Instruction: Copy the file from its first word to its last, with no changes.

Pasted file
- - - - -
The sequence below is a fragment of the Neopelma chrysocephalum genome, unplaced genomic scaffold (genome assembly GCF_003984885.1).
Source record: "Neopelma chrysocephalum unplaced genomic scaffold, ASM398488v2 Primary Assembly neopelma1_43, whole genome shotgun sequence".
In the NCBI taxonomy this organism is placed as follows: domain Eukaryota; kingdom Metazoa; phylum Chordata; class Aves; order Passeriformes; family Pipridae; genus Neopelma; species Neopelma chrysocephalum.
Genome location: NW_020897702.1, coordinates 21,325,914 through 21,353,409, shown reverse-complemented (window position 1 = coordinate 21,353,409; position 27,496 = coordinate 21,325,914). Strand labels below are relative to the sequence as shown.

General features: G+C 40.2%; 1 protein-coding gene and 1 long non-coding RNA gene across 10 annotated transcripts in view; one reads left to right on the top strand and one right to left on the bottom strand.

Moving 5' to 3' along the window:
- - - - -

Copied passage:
The sequence below is a fragment of the Neopelma chrysocephalum genome, unplaced genomic scaffold (genome assembly GCF_003984885.1).
Source record: "Neopelma chrysocephalum unplaced genomic scaffold, ASM398488v2 Primary Assembly neopelma1_43, whole genome shotgun sequence".
In the NCBI taxonomy this organism is placed as follows: domain Eukaryota; kingdom Metazoa; phylum Chordata; class Aves; order Passeriformes; family Pipridae; genus Neopelma; species Neopelma chrysocephalum.
Genome location: NW_020897702.1, coordinates 21,325,914 through 21,353,409, shown reverse-complemented (window position 1 = coordinate 21,353,409; position 27,496 = coordinate 21,325,914). Strand labels below are relative to the sequence as shown.

General features: G+C 40.2%; 1 protein-coding gene and 1 long non-coding RNA gene across 10 annotated transcripts in view; one reads left to right on the top strand and one right to left on the bottom strand.

Moving 5' to 3' along the window: